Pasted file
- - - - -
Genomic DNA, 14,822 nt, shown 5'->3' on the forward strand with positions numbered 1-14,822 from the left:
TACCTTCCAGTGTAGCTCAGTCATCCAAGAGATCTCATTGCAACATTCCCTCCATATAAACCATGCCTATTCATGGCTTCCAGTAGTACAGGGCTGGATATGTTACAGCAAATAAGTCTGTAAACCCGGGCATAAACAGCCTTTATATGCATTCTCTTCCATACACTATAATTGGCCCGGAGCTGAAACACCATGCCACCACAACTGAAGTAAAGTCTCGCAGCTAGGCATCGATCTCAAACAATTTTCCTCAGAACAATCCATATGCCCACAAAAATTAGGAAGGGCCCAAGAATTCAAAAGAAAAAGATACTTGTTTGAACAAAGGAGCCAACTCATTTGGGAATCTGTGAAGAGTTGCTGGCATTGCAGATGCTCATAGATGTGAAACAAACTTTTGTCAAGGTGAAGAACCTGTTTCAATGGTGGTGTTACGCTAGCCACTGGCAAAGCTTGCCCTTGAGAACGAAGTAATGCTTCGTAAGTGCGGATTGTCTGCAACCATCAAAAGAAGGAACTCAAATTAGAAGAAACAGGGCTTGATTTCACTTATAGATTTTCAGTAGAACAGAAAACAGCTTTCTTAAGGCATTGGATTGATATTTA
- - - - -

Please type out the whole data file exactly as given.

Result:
Genomic DNA, 14,822 nt, shown 5'->3' on the forward strand with positions numbered 1-14,822 from the left:
TACCTTCCAGTGTAGCTCAGTCATCCAAGAGATCTCATTGCAACATTCCCTCCATATAAACCATGCCTATTCATGGCTTCCAGTAGTACAGGGCTGGATATGTTACAGCAAATAAGTCTGTAAACCCGGGCATAAACAGCCTTTATATGCATTCTCTTCCATACACTATAATTGGCCCGGAGCTGAAACACCATGCCACCACAACTGAAGTAAAGTCTCGCAGCTAGGCATCGATCTCAAACAATTTTCCTCAGAACAATCCATATGCCCACAAAAATTAGGAAGGGCCCAAGAATTCAAAAGAAAAAGATACTTGTTTGAACAAAGGAGCCAACTCATTTGGGAATCTGTGAAGAGTTGCTGGCATTGCAGATGCTCATAGATGTGAAACAAACTTTTGTCAAGGTGAAGAACCTGTTTCAATGGTGGTGTTACGCTAGCCACTGGCAAAGCTTGCCCTTGAGAACGAAGTAATGCTTCGTAAGTGCGGATTGTCTGCAACCATCAAAAGAAGGAACTCAAATTAGAAGAAACAGGGCTTGATTTCACTTATAGATTTTCAGTAGAACAGAAAACAGCTTTCTTAAGGCATTGGATTGATATTTA